Cedar Waxwings love fruit

by Dave Hanks

This is a species that you can’t help falling in love with. Their soft, subtle colors are pleasing to the eye. This bird is 7 ¼” long, with a noticeable crest, sharp beak, black eye mask, tan upper body, gray lower dorsal area, yellow lower belly, and white under-wings. The tail is tipped with yellow and the wings are tipped with red – both looking as if dipped in wax and thus the origin of their name.

It can be distinguished from its cousin (the Bohemian Waxwing) by its yellow rear-end. The Bohemian has a cinnamon rear-end and is slightly larger. The Cedar Waxwing is a summer resident but migrates south and is replaced in winter by the Bohemian Waxwing, down from northern climes.

All waxwings are very gregarious. They are quiet birds that can be easily overlooked, but when spotted, you will notice that a tree is usually inundated with them. When one individual flies, it usually sparks the whole flock to depart with it. Their call is a soft, high pitched, trilled whistle.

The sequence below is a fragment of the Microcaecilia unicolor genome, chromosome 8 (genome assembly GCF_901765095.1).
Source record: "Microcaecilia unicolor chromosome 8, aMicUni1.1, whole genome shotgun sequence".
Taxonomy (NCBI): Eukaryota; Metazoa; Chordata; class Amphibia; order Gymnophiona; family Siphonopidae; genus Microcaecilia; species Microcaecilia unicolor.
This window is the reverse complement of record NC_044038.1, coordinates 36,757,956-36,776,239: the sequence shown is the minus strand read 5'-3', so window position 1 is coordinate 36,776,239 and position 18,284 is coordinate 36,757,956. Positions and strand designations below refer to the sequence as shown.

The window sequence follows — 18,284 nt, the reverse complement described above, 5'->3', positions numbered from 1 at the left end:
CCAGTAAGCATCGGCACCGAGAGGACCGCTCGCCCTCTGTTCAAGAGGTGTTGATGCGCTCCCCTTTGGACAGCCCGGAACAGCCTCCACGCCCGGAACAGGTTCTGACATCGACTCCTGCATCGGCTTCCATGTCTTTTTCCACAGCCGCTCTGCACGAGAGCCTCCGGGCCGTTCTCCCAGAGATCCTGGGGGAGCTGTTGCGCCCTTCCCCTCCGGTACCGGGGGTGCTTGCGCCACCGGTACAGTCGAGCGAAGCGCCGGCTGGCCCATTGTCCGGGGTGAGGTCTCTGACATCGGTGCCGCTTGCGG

They like semi-open habitat with berry producing trees and shrubs. They are nomadic (following berry availability) and are voracious fruit eaters. They also consume insects and flower petals in summer time. In winter, they favor areas with junipers – feeding on the juniper berries. Their winter diet is composed totally of fruit.

They are monogamous and will answer threats by other males or species by an open mouth, erect crest, and fluffed feather display. The males’ courting displays consist of a hopping dance and the bringing of fruit presents to the female. Nesting is late - June to August. They may raise two broods, each taking 15 days to fledge. The parents will continue to feed the young for 10 days after they have left the nest.

“If you build it, they will come.” So we planted Mountain Ash, Crab Apple, and many berry producing shrubs in our yard to attract waxwings. However, we are hoping that they will eventually discover us. Our robins also like fruit and perhaps the completion is too great and the waxwings stay away.

My daughter has always had a love affair with this bird and has several pictures of it in her home. Its’ irresistible charm is infectious!

(At rest in plain view)